The air forces of the U.S., South Korea and Japan held their first ever trilateral aerial exercise Oct. 22.
The exercise marks a major milestone in the trilateral relationship between the allies, which saw a historic boost in August when U.S. President Joe Biden, Japanese Prime Minister Fumio Kishida, and Republic of Korea (ROK) President Yoon Suk Yeol met at Camp David, Md., for the first ever standalone meeting of the three countries’ leaders and pledged to hold “annual, named, multi-domain trilateral exercises”.
“This aerial exercise builds on the continued interoperability of our collective forces and demonstrates the strength of the trilateral relationship with our Japan and Republic of Korea allies,” U.S. Pacific Command said in a release.
The drill took place in the southern part of the peninsula, where South Korea and Japan’s Air Defense Identification Zones overlap, according to the ROKAF.
In the past, U.S. Air Force aircraft have often conducted bilateral exercises with Japan and South Korea in succession. Just last week, the JASDF and USAF held a joint drill with two B-52s and a multiple fighter jets on Oct. 18, and a B-52 landed in South Korea for the first time in three decades after executing flyovers at the 2023 Seoul International Aerospace and Defense Exhibition.
Following the exhibition, North Korea’s state-run media KCNA criticized the B-52’s presence in the peninsula, calling it an “nuclear war provocative moves of the United States.”
The B-52 Stratofortresses, fom Barksdale Air Force Base, La., have subsequently flown to Andersen Air Force Base, Guam, for a Bomber Task Force rotation, according to Pacific Air Forces. The Stratofortress, known as the BUFF, is the Air Force’s primary standoff cruise missile carrier that can carry nuclear or precision guided conventional ordnance, with worldwide precision navigation capability.
While the Oct. 22 air drill marks the three countries first joint aerial collaboration, the three allies have conducted naval exercises before. Earlier this month, Washington, Seoul, and Tokyo orchestrated a naval exercise with the nuclear-powered aircraft carrier USS Ronald Reagan in international waters off South Korea’s southern Jeju Island.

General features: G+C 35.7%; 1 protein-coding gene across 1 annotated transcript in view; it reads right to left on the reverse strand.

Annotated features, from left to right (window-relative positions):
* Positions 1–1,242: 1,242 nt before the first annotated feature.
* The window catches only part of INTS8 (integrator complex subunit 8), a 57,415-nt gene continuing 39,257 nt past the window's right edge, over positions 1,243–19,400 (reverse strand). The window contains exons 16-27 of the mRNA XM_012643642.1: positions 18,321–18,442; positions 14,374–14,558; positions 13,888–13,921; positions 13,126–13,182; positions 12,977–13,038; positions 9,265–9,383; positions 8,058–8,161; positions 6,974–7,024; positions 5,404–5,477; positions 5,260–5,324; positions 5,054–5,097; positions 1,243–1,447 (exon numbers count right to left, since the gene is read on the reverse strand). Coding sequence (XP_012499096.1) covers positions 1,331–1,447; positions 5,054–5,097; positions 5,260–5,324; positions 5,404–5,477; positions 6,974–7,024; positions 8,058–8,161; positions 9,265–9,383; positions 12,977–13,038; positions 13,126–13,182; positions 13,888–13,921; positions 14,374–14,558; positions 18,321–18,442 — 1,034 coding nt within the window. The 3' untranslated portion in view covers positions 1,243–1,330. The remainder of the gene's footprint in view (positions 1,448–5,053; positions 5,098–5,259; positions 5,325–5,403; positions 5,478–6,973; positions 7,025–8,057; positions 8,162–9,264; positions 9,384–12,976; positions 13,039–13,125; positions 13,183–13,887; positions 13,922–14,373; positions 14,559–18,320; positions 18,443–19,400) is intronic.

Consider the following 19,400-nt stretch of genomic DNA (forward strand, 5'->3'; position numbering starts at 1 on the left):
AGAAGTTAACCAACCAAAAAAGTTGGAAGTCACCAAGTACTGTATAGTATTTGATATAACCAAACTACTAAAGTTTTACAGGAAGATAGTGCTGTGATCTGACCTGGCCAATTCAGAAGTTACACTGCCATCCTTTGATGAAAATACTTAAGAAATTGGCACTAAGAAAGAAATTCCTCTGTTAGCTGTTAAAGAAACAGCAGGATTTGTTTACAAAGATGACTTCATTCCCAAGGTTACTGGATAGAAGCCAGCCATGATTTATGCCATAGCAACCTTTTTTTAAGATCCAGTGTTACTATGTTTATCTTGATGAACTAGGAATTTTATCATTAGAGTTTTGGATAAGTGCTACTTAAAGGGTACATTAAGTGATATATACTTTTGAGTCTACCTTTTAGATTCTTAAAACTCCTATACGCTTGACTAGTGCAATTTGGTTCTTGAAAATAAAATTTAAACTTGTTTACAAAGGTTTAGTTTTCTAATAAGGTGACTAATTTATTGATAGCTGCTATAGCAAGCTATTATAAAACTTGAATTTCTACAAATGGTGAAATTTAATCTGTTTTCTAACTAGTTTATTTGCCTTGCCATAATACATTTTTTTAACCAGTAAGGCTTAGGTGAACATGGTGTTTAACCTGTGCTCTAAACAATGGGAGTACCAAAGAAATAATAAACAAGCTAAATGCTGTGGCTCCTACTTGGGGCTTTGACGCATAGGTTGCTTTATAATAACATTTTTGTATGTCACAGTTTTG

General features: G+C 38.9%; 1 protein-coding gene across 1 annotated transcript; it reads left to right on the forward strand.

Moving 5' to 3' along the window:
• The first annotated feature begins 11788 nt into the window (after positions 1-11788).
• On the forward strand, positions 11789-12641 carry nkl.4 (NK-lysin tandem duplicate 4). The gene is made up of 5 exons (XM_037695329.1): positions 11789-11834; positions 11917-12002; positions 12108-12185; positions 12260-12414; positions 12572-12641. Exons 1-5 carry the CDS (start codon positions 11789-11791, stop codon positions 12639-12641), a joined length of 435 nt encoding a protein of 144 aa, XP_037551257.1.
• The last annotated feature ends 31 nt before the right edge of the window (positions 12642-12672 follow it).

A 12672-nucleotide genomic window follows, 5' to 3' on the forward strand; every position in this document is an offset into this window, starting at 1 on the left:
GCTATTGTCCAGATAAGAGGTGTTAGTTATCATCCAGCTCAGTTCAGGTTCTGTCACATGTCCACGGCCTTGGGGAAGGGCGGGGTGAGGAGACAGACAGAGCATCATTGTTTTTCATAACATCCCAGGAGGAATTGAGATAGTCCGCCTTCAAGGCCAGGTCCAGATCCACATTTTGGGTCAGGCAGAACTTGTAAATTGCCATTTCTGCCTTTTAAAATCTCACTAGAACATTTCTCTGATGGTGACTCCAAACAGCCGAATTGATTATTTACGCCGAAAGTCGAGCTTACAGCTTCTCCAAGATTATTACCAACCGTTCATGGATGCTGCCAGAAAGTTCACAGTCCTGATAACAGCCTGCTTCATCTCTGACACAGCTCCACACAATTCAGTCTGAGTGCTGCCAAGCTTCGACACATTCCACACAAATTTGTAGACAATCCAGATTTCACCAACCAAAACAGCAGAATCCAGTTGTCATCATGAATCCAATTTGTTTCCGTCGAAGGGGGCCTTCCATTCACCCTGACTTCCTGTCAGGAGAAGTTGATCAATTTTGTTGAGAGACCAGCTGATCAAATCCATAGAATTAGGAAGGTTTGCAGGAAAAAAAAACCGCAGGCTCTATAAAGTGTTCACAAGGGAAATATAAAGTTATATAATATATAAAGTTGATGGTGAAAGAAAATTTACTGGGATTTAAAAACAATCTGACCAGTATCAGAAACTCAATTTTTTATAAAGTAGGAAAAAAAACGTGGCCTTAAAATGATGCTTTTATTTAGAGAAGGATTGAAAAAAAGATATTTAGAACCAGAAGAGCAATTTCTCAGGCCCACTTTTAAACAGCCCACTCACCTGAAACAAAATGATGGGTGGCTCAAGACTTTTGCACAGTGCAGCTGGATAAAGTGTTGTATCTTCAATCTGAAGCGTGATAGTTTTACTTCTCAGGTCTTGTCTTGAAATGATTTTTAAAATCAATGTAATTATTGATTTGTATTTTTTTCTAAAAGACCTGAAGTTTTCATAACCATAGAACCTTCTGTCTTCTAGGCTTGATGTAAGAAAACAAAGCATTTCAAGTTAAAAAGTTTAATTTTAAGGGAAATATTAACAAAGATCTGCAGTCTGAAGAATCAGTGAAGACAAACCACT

The exercise was conducted to enhance their ability to detect and track targets, as well as data sharing in response to potential provocations by Pyongyang.
South Korea’s Navy also disclosed that this exercise incorporated training for intercepting North Korean weapons of mass destruction.
The three countries have also conducted a trilateral ballistic missile defense exercise earlier this year with the USS Benfold. At the trilateral summit this summer, leaders also agreed to establish a shared real-time missile warning system.
As the U.S., Japan, and South Korea tighten their ties, a potential trio of competitors may also be forming. In September, Seoul’s National Intelligence Service revealed that Russian Defense Minister Sergei Shoigu proposed a possible trilateral naval exercise with North Korea and China while meeting with North Korean leader Kim Jong Un in July.
This emerging “trilateral imperialist partnership,” according to Bruce Bennet at the RAND Corporation, not only raises concerns about the prolonged conflict in Ukraine and its consequences but also presents a concerning potential for future conflicts involving nuclear weaponry.